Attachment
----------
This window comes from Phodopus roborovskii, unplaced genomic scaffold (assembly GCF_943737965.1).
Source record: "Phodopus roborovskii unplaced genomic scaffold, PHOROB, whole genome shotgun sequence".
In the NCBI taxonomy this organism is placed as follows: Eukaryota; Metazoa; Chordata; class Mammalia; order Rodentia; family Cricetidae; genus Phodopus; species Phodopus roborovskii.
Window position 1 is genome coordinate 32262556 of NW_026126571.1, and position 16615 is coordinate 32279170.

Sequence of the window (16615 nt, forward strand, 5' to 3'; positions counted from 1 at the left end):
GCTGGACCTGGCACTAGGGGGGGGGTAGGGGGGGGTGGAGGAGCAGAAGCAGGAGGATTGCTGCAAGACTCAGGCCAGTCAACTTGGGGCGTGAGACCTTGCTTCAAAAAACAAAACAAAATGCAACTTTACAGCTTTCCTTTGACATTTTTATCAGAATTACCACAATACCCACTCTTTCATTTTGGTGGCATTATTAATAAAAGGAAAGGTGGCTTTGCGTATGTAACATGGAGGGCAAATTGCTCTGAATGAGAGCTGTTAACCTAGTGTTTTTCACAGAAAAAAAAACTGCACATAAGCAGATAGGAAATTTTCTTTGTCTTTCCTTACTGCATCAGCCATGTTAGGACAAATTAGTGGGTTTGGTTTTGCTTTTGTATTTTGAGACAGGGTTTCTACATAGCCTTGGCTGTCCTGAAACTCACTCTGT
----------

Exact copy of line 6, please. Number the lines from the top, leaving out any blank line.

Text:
GCTGGACCTGGCACTAGGGGGGGGGTAGGGGGGGGTGGAGGAGCAGAAGCAGGAGGATTGCTGCAAGACTCAGGCCAGTCAACTTGGGGCGTGAGACCTTGCTTCAAAAAACAAAACAAAATGCAACTTTACAGCTTTCCTTTGACATTTTTATCAGAATTACCACAATACCCACTCTTTCATTTTGGTGGCATTATTAATAAAAGGAAAGGTGGCTTTGCGTATGTAACATGGAGGGCAAATTGCTCTGAATGAGAGCTGTTAACCTAGTGTTTTTCACAGAAAAAAAAACTGCACATAAGCAGATAGGAAATTTTCTTTGTCTTTCCTTACTGCATCAGCCATGTTAGGACAAATTAGTGGGTTTGGTTTTGCTTTTGTATTTTGAGACAGGGTTTCTACATAGCCTTGGCTGTCCTGAAACTCACTCTGT